Viacom Unbound
In one bold stroke, Sumner Redstone undid two decades of empire building. What now?
By Marc Gunther

(FORTUNE Magazine) – THE MEDIA INDUSTRY was shaped by moguls who wanted more of everything--more newspapers, more radio and TV stations, more studios, more power. The great empire builders included William Randolph Hearst and Al Neuharth, David Sarnoff and William Paley, Steve Ross and Lew Wasserman, Walt Disney and Michael Eisner, Rupert Murdoch and--yes--Sumner Redstone. Now listen to Redstone. "The world of the conglomerate is over," he says. "Divorce is better than marriage."

It's quite a turnabout for the 82-year-old, twice-married billionaire. Redstone has always been a buyer, beginning with his hostile takeover of Viacom in 1987 for $3.4 billion. He outbid Barry Diller for Paramount, swallowed Blockbuster Entertainment, and merged with CBS in 1998--his biggest deal, at $34 billion.

Today, of course, Wall Street has turned against big media. Viacom, No. 69 on last year's FORTUNE 500, has seen its stock price go nowhere for four years. So Redstone divided his empire in January. The new Viacom, run by CEO Tom Freston, kept the MTV group of cable networks and the Paramount studio. CBS Corp., run by Leslie Moonves, took the CBS and UPN broadcast networks, Showtime cable, TV stations, radio, billboards, and publishing. The idea is that Viacom will be a growth engine while CBS Corp. throws off lots of cash and pays dividends. Redstone controls both, as chairman and a majority owner of their voting shares.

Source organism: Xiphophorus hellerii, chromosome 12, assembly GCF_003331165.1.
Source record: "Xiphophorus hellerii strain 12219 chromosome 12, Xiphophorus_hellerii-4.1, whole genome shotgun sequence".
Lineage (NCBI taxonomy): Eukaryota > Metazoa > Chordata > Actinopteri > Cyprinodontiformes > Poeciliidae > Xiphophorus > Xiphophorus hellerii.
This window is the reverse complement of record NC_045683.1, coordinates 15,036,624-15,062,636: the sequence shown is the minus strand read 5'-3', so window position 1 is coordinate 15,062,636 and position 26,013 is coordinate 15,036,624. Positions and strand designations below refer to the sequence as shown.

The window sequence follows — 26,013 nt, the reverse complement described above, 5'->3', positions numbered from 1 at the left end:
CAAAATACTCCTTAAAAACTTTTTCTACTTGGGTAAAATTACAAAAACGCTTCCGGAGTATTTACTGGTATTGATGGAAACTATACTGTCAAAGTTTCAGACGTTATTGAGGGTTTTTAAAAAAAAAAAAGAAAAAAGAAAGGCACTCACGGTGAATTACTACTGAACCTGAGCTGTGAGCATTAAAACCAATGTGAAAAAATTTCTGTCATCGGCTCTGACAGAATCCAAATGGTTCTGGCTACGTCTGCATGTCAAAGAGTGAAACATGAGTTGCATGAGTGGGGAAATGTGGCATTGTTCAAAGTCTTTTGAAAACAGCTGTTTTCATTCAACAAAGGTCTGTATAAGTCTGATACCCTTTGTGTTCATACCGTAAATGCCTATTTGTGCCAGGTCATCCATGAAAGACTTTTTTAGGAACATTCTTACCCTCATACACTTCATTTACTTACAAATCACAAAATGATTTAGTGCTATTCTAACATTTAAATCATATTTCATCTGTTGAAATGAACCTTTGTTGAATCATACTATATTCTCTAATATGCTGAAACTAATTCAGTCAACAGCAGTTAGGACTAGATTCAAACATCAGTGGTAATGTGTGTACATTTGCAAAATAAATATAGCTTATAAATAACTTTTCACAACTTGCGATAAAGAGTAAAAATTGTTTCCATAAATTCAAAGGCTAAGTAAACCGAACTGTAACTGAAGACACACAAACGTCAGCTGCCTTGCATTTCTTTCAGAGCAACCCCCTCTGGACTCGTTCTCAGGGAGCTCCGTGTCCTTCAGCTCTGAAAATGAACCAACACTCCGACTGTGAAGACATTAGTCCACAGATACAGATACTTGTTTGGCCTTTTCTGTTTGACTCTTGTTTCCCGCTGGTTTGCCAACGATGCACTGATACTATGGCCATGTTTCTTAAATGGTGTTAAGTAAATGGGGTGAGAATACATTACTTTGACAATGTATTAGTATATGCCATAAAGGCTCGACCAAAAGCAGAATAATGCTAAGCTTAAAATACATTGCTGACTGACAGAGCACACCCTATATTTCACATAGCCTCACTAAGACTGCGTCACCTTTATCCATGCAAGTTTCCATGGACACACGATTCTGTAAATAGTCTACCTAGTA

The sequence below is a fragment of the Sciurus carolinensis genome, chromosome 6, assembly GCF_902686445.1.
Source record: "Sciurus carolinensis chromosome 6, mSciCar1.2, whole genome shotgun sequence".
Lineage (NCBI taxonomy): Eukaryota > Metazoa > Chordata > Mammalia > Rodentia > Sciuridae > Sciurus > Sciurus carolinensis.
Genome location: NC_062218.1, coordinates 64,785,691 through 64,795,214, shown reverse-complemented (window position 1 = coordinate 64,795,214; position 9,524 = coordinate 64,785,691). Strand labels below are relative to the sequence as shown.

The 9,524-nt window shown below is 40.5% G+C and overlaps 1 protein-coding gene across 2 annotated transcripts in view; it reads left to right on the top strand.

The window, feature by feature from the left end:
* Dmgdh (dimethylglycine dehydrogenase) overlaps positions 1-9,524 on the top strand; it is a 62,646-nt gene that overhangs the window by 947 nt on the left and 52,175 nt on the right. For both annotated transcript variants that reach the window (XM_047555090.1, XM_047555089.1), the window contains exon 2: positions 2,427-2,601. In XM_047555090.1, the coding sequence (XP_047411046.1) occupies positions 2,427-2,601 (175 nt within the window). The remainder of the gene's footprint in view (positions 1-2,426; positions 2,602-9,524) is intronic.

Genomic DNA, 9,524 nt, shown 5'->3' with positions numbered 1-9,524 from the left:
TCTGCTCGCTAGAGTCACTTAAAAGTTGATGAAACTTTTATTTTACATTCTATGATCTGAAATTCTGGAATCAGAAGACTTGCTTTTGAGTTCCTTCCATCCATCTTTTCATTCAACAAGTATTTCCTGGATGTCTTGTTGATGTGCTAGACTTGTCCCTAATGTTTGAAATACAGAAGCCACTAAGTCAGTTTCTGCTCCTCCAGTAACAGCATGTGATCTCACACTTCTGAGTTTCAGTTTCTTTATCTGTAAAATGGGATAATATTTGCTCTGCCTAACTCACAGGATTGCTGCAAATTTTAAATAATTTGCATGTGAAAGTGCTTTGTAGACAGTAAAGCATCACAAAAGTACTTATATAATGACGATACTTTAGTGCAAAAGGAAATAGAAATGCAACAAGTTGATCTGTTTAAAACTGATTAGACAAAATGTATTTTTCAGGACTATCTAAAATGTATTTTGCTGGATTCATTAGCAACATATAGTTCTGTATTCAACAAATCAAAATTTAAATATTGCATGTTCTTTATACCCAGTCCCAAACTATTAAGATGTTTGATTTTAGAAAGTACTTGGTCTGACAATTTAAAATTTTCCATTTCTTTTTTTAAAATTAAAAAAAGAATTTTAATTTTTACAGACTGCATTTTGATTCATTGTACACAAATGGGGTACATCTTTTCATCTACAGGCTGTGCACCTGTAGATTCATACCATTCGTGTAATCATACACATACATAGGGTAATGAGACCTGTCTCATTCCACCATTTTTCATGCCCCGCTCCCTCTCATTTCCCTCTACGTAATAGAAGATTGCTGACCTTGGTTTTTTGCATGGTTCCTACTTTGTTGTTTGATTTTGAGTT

On the pages ahead, we profile Sumner's successors--the two unorthodox leaders of Viacom and CBS--and their strategies for success in the digital world.